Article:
Whether you'll be hunkering down in one country or trotting across the globe, make sure you know the visa situation and have applied in advance for one before you go.
Before leaving home, get a travel folder and print off any paperwork you need when entering other countries. Some general requirements are your passport, proof of visa, a flight out of the country, proof of sufficient finances, and potentially medical records like a vaccine card, negative COVID test results, and a passenger locator form. You'll commonly need to provide these multiple times throughout your journey overseas, both to get on your flight and at border control when in-country, so having them organized and easily accessible is essential. It's also a good idea to keep a PDF version of all these documents on your phone as a backup.
Border control agents are not patient with travelers who lack the proper paperwork, so spend time to triple-check that you have everything in order and easily accessible without internet access before you depart on your gap year.
Bonus Tip: Traveling with cash? It's most cost-effective to convert currency before you leave and trade any international currency in before returning home.
Toiletries, medicines, and comfort items
While it's often easier to purchase toiletries like toothpaste and deodorant once you have arrived at your destination, you may want to have travel-size versions of all your essential hygiene products for the flights.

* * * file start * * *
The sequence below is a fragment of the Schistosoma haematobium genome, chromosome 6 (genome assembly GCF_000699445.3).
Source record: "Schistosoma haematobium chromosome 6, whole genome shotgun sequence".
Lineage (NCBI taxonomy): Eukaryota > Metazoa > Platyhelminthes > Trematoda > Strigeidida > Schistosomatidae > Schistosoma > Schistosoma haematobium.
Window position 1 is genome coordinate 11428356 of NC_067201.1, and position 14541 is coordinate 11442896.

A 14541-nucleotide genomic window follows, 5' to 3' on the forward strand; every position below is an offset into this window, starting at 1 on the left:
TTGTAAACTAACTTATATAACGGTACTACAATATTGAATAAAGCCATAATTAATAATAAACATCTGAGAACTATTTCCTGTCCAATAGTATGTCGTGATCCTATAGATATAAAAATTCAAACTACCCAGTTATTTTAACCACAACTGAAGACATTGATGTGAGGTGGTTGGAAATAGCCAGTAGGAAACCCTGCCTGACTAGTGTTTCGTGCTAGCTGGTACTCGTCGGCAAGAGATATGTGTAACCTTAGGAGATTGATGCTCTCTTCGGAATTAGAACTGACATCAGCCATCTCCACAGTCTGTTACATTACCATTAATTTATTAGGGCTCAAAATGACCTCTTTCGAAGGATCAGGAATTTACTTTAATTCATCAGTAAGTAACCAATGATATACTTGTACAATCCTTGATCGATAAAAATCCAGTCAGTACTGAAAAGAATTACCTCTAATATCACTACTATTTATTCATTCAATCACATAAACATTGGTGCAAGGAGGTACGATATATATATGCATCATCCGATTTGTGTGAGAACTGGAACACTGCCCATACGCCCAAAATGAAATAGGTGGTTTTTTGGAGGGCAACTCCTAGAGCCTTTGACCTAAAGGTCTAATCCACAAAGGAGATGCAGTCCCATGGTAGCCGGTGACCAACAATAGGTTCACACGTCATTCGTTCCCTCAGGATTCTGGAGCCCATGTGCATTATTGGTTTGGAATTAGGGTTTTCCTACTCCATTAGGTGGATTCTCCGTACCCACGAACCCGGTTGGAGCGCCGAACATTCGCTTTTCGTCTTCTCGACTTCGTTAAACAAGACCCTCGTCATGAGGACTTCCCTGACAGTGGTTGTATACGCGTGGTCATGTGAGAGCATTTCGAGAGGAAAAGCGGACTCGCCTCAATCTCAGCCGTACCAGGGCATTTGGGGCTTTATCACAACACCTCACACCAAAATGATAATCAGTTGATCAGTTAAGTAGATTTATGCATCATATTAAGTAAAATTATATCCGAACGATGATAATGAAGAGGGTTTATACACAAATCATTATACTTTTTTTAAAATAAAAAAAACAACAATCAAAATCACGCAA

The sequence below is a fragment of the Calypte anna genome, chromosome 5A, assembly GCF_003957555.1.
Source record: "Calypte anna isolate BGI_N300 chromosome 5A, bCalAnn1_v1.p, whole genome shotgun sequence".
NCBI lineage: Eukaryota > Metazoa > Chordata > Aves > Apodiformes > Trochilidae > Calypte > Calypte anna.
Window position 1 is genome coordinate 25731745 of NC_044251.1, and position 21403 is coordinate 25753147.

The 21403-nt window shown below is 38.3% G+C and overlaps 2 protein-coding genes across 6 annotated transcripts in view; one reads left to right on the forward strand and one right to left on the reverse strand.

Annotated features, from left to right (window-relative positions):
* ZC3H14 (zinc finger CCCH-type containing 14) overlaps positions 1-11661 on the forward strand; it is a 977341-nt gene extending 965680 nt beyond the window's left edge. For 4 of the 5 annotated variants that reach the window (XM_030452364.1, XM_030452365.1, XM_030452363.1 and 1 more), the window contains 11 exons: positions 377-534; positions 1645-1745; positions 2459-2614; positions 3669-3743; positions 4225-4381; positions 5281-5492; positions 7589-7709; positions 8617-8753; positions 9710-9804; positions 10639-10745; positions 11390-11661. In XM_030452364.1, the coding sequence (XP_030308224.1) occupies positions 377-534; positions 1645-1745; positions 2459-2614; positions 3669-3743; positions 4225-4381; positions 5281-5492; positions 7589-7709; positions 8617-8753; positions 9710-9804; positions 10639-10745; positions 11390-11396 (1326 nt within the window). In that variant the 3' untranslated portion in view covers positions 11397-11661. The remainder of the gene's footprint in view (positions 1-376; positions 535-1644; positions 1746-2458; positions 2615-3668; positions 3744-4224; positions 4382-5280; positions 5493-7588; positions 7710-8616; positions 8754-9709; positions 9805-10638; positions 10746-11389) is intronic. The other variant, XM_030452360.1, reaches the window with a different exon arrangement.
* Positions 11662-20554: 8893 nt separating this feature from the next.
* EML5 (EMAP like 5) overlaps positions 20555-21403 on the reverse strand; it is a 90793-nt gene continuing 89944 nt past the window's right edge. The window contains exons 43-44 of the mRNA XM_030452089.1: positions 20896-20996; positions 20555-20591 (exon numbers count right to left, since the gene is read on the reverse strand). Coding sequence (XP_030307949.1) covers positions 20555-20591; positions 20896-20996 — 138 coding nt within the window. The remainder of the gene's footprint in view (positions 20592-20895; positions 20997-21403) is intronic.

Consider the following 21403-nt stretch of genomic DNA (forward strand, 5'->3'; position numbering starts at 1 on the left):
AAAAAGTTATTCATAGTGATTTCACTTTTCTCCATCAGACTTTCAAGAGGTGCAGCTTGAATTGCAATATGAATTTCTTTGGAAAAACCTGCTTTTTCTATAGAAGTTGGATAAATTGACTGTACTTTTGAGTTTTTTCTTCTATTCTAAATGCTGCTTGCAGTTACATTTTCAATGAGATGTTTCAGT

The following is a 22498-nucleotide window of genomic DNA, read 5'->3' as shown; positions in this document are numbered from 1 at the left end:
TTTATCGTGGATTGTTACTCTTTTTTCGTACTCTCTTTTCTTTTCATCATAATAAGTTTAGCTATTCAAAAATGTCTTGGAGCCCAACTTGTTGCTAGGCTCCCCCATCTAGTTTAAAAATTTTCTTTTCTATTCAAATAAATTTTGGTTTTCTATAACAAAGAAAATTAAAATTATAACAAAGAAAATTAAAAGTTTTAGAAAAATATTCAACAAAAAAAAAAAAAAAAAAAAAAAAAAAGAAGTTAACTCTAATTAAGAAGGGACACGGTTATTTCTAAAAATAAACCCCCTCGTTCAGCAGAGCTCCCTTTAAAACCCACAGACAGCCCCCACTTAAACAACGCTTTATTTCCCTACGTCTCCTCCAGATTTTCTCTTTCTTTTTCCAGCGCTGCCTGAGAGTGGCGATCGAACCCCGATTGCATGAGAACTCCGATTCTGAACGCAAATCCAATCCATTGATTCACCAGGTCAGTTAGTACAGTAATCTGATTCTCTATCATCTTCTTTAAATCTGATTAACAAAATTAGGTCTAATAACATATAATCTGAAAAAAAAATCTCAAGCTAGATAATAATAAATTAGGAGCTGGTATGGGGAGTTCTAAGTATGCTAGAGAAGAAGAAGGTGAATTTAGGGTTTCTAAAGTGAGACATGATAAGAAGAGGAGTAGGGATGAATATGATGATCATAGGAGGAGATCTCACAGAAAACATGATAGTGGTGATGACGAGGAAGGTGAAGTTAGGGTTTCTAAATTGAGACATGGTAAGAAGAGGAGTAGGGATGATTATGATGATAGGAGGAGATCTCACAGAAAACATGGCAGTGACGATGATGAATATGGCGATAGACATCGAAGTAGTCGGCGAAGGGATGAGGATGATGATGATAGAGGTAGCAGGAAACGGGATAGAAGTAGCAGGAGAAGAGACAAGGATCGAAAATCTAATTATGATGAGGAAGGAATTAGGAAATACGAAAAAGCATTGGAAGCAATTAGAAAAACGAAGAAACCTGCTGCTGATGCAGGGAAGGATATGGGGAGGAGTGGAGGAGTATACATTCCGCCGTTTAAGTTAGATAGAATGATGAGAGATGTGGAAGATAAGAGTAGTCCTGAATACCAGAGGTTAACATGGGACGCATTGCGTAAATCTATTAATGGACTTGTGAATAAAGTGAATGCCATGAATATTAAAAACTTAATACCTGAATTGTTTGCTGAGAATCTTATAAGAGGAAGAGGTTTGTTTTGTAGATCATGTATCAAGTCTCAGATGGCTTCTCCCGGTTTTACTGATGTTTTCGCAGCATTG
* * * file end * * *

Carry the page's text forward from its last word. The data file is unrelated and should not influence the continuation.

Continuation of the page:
Access to medicine varies per country, so prepare ahead of time and have your prescription medication (in its proper packaging) before leaving home. Other medications to consider traveling with are ibuprofen, Benadryl, Tums, Neosporin, and Pepto-Bismol. Keep all medicines in the original containers, easily accessible, and well organized.
If you still have space once the bare essentials are packed, consider adding these comfort and safety items as well:
- Earplugs and eye masks
- Sandles or other lightweight slip-on shoes
- Headlamp or flashlight
- Quick-dry towel
- Dry sack
- Collapsable daypack
- Water bottle
When packing your toiletries, check to make sure all lids are sealed. Put liquids in a plastic bag and then in your toiletry bag to decrease the chances of spillage.
Important: Always check the airline requirements for packing liquids and medications before you fly.
At the end of the day, what you pack is up to you, and if you forget something, you'll likely be able to pick it up as you go. Don’t pack for 'what-ifs.' Pack what you know you will enthusiastically use every day.
Preparing for a gap year can seem overwhelming at times when you try to plan for every possible situation. Just remember that no matter what's in your pack, you are about to embark on the adventure of a lifetime and will learn from your mistakes and adapt along the way!